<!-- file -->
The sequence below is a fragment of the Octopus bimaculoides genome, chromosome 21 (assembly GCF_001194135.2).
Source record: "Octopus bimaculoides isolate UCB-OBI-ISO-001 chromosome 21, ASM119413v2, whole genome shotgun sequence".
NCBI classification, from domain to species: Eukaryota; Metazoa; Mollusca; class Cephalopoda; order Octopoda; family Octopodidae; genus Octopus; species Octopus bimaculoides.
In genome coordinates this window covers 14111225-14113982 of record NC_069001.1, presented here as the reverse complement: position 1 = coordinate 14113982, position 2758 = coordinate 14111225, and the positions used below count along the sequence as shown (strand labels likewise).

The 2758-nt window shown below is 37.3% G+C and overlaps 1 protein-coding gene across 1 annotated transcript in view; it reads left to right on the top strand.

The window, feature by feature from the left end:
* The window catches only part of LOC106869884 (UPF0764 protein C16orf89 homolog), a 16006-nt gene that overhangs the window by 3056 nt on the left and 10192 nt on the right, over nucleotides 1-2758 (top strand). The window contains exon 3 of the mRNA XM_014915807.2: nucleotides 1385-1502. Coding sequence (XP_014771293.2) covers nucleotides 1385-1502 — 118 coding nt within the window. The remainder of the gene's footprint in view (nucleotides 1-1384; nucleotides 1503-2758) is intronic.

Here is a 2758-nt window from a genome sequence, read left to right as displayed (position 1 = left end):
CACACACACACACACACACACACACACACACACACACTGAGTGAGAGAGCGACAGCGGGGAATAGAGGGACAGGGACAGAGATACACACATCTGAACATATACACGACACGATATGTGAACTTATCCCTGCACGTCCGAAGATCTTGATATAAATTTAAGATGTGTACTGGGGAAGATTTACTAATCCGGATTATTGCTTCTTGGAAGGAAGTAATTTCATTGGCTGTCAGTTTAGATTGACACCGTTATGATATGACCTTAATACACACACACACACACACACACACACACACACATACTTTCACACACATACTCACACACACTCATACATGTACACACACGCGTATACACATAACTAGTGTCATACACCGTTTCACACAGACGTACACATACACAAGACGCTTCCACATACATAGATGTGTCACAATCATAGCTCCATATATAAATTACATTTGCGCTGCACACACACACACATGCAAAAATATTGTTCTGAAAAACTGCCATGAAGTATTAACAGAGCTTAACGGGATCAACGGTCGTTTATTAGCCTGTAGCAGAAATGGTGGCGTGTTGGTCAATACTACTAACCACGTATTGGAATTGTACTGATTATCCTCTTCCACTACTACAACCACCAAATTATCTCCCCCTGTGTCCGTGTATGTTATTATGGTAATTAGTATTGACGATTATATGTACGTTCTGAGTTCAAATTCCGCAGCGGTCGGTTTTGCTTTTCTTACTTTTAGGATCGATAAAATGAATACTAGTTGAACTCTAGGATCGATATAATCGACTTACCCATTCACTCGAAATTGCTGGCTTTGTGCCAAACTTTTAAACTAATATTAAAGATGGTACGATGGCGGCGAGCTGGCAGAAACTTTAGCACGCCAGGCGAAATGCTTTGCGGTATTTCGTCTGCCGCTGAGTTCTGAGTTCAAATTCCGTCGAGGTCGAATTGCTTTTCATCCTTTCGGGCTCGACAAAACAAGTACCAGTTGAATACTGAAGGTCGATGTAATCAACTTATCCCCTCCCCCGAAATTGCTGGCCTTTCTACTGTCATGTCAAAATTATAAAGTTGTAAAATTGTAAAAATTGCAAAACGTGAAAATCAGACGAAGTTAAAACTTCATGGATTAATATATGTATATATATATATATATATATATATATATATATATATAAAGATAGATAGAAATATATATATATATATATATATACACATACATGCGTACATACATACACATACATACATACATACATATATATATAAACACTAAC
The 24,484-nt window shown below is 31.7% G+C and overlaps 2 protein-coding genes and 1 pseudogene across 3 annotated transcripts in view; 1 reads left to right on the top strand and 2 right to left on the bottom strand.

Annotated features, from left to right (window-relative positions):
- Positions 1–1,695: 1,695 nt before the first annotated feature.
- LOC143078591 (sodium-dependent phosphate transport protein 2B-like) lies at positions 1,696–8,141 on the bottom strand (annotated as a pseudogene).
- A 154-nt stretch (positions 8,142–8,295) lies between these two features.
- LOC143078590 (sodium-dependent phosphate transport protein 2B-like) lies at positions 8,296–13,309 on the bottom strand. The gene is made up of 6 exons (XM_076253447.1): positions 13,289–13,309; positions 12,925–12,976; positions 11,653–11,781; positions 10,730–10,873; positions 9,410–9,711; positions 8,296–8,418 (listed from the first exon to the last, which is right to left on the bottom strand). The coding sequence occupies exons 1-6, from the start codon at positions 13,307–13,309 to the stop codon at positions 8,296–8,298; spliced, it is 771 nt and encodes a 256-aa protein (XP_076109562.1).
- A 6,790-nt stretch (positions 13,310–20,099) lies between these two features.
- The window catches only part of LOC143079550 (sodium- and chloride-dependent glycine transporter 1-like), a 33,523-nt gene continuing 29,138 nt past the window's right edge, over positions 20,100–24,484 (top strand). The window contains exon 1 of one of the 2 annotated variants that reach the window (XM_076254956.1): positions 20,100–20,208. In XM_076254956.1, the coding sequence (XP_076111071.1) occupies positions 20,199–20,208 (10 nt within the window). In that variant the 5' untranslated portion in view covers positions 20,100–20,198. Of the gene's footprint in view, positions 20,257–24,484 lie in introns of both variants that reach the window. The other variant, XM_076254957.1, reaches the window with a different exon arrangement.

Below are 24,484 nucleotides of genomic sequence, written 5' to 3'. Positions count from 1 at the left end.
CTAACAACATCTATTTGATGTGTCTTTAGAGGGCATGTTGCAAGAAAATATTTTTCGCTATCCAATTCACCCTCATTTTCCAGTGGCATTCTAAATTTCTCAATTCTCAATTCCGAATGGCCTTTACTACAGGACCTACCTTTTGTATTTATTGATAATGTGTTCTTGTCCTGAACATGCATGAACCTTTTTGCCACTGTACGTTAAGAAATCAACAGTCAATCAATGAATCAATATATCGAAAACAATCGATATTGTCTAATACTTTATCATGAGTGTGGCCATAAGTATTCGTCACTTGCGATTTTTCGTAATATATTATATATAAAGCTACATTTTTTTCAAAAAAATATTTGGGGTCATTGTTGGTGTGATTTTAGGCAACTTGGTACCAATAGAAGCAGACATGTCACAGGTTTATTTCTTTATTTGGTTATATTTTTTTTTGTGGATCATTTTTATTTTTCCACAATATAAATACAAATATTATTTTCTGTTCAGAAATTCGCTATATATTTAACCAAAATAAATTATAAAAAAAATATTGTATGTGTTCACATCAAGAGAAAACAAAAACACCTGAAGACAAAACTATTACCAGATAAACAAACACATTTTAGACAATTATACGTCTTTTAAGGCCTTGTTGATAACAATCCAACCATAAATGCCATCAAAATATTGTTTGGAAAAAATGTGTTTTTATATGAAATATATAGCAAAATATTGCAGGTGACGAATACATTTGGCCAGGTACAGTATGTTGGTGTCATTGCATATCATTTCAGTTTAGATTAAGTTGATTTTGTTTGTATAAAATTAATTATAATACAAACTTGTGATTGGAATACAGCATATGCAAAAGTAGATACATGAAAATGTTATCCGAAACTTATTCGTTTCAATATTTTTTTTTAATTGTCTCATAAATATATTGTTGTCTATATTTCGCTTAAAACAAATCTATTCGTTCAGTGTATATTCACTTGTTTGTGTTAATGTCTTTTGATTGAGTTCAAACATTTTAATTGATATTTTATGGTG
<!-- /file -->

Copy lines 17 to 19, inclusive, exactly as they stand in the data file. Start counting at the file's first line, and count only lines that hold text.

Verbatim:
- The window catches only part of LOC143079550 (sodium- and chloride-dependent glycine transporter 1-like), a 33,523-nt gene continuing 29,138 nt past the window's right edge, over positions 20,100–24,484 (top strand). The window contains exon 1 of one of the 2 annotated variants that reach the window (XM_076254956.1): positions 20,100–20,208. In XM_076254956.1, the coding sequence (XP_076111071.1) occupies positions 20,199–20,208 (10 nt within the window). In that variant the 5' untranslated portion in view covers positions 20,100–20,198. Of the gene's footprint in view, positions 20,257–24,484 lie in introns of both variants that reach the window. The other variant, XM_076254957.1, reaches the window with a different exon arrangement.

Below are 24,484 nucleotides of genomic sequence, written 5' to 3'. Positions count from 1 at the left end.
CTAACAACATCTATTTGATGTGTCTTTAGAGGGCATGTTGCAAGAAAATATTTTTCGCTATCCAATTCACCCTCATTTTCCAGTGGCATTCTAAATTTCTCAATTCTCAATTCCGAATGGCCTTTACTACAGGACCTACCTTTTGTATTTATTGATAATGTGTTCTTGTCCTGAACATGCATGAACCTTTTTGCCACTGTACGTTAAGAAATCAACAGTCAATCAATGAATCAATATATCGAAAACAATCGATATTGTCTAATACTTTATCATGAGTGTGGCCATAAGTATTCGTCACTTGCGATTTTTCGTAATATATTATATATAAAGCTACATTTTTTTCAAAAAAATATTTGGGGTCATTGTTGGTGTGATTTTAGGCAACTTGGTACCAATAGAAGCAGACATGTCACAGGTTTATTTCTTTATTTGGTTATATTTTTTTTTGTGGATCATTTTTATTTTTCCACAATATAAATACAAATATTATTTTCTGTTCAGAAATTCGCTATATATTTAACCAAAATAAATTATAAAAAAAATATTGTATGTGTTCACATCAAGAGAAAACAAAAACACCTGAAGACAAAACTATTACCAGATAAACAAACACATTTTAGACAATTATACGTCTTTTAAGGCCTTGTTGATAACAATCCAACCATAAATGCCATCAAAATATTGTTTGGAAAAAATGTGTTTTTATATGAAATATATAGCAAAATATTGCAGGTGACGAATACATTTGGCCAGGTACAGTATGTTGGTGTCATTGCATATCATTTCAGTTTAGATTAAGTTGATTTTGTTTGTATAAAATTAATTATAATACAAACTTGTGATTGGAATACAGCATATGCAAAAGTAGATACATGAAAATGTTATCCGAAACTTATTCGTTTCAATATTTTTTTTTAATTGTCTCATAAATATATTGTTGTCTATATTTCGCTTAAAACAAATCTATTCGTTCAGTGTATATTCACTTGTTTGTGTTAATGTCTTTTGATTGAGTTCAAACATTTTAATTGATATTTTATGGTG